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Reactive treatment zone

Stephan Jefferis opened the meeting at the ICE with an explanation of this remediation method. He defined a reactive treatment zone as a control surface or zone through which a contaminant or contaminated fluid (liquid or gas) can move; while doing so it is treated to improve its environmental acceptability. The zone is a method of cleaning a contaminant pathway and may not act to remove a source except in the long term. A cut-off wall may be used to contain the source contamination, directing its flow through the reactive treatment zone. The treatment zone acts as a permeable barrier, containing chemical components and allowing groundwater to flow through.

Jefferis outlined the basic chemical principles of the reactive treatment zone when treating chlorinated solvents. The zone contained zero valent iron, ie iron metal which produces a reducing environment once the iron had been allowed to rust. The reaction potential of the treatment zone was researched in the laboratory using a column test which demonstrated that a first order reduction by zero valent iron was taking place (Figure 1). The iron filings used in the reactor took off the chlorine to produce non-chlorinated hydrocarbons which were less toxic than chlorinated solvents. Column tests undertaken on groundwater in the laboratory showed that a 100% reduction of trichloroethene could be achieved, although a small intermediate concentration of 1,1 dichloroethene was produced during the degradation of trichloro- ethene (Figure 2). The rate at which this reaction can be achieved depends on the surface area of the iron used.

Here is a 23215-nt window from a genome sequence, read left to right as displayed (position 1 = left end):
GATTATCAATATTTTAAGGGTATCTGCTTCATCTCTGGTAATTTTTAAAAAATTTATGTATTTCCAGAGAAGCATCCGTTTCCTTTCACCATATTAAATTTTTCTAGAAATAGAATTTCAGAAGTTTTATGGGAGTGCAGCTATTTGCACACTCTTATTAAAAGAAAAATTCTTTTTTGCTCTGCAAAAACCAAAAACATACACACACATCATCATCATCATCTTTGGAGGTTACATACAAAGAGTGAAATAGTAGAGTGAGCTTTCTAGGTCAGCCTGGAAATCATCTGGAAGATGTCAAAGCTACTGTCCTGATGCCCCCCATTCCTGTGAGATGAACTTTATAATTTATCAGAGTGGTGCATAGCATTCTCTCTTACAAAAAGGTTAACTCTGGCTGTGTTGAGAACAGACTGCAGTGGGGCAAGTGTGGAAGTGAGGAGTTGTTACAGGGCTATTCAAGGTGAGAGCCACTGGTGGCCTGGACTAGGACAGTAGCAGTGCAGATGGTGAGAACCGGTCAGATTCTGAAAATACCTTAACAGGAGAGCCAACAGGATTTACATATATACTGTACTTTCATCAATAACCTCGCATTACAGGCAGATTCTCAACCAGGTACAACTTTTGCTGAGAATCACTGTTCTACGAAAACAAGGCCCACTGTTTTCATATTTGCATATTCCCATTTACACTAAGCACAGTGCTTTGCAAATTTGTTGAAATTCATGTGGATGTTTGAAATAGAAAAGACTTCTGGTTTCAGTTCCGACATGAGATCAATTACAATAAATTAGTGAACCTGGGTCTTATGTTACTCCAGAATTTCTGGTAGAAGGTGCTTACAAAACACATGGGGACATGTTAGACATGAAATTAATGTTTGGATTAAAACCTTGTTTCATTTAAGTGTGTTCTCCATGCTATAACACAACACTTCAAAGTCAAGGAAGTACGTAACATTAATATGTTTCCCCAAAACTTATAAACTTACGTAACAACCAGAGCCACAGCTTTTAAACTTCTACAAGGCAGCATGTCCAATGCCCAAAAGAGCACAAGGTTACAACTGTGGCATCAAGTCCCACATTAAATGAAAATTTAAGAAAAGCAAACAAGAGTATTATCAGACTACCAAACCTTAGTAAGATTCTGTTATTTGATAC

This remedial method's first application in the UK was for Northern Tele- com in Northern Ire- land, on a site contaminated with chlorinated solvents. The preliminary phase of the project was the installation of monitoring wells to determine the size and exact location of the contaminated ground- water plume, and the direction it was moving. The results were used to evaluate remedial options. Because of the site's geology, abstraction methods had high associated costs, an active treatment zone was considered technically feasible and a more cost effective solution.

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